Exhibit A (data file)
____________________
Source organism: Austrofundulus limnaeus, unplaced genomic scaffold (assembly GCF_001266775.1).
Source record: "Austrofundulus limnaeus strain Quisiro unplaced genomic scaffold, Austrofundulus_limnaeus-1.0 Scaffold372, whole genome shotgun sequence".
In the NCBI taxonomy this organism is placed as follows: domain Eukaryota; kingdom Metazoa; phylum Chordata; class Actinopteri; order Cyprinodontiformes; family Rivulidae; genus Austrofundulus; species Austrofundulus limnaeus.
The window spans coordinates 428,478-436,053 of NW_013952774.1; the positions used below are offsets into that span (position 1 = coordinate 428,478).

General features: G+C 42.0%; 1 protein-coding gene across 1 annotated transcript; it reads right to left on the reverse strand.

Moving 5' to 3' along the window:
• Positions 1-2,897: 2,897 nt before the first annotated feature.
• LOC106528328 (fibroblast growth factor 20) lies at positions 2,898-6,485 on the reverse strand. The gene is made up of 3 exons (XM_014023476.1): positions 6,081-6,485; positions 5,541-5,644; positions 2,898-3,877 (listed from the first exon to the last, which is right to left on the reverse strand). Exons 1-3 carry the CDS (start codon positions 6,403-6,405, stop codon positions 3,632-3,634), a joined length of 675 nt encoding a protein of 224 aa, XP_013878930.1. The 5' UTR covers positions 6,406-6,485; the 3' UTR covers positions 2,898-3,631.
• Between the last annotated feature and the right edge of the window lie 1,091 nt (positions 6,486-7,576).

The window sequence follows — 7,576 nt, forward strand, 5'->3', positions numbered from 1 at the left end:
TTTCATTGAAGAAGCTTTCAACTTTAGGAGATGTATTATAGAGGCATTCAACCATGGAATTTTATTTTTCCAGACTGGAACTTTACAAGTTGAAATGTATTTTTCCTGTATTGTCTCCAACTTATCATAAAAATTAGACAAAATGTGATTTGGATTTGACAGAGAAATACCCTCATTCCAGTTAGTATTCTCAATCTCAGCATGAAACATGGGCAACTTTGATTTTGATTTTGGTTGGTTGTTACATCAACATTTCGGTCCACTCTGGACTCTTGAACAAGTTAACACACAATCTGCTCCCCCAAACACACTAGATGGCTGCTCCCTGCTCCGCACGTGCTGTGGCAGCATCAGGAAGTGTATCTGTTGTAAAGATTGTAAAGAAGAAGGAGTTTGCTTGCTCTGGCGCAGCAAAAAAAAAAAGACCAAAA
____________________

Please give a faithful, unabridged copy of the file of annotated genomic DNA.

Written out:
Source organism: Austrofundulus limnaeus, unplaced genomic scaffold (assembly GCF_001266775.1).
Source record: "Austrofundulus limnaeus strain Quisiro unplaced genomic scaffold, Austrofundulus_limnaeus-1.0 Scaffold372, whole genome shotgun sequence".
In the NCBI taxonomy this organism is placed as follows: domain Eukaryota; kingdom Metazoa; phylum Chordata; class Actinopteri; order Cyprinodontiformes; family Rivulidae; genus Austrofundulus; species Austrofundulus limnaeus.
The window spans coordinates 428,478-436,053 of NW_013952774.1; the positions used below are offsets into that span (position 1 = coordinate 428,478).

General features: G+C 42.0%; 1 protein-coding gene across 1 annotated transcript; it reads right to left on the reverse strand.

Moving 5' to 3' along the window:
• Positions 1-2,897: 2,897 nt before the first annotated feature.
• LOC106528328 (fibroblast growth factor 20) lies at positions 2,898-6,485 on the reverse strand. The gene is made up of 3 exons (XM_014023476.1): positions 6,081-6,485; positions 5,541-5,644; positions 2,898-3,877 (listed from the first exon to the last, which is right to left on the reverse strand). Exons 1-3 carry the CDS (start codon positions 6,403-6,405, stop codon positions 3,632-3,634), a joined length of 675 nt encoding a protein of 224 aa, XP_013878930.1. The 5' UTR covers positions 6,406-6,485; the 3' UTR covers positions 2,898-3,631.
• Between the last annotated feature and the right edge of the window lie 1,091 nt (positions 6,486-7,576).

The window sequence follows — 7,576 nt, forward strand, 5'->3', positions numbered from 1 at the left end:
TTTCATTGAAGAAGCTTTCAACTTTAGGAGATGTATTATAGAGGCATTCAACCATGGAATTTTATTTTTCCAGACTGGAACTTTACAAGTTGAAATGTATTTTTCCTGTATTGTCTCCAACTTATCATAAAAATTAGACAAAATGTGATTTGGATTTGACAGAGAAATACCCTCATTCCAGTTAGTATTCTCAATCTCAGCATGAAACATGGGCAACTTTGATTTTGATTTTGGTTGGTTGTTACATCAACATTTCGGTCCACTCTGGACTCTTGAACAAGTTAACACACAATCTGCTCCCCCAAACACACTAGATGGCTGCTCCCTGCTCCGCACGTGCTGTGGCAGCATCAGGAAGTGTATCTGTTGTAAAGATTGTAAAGAAGAAGGAGTTTGCTTGCTCTGGCGCAGCAAAAAAAAAAAGACCAAAA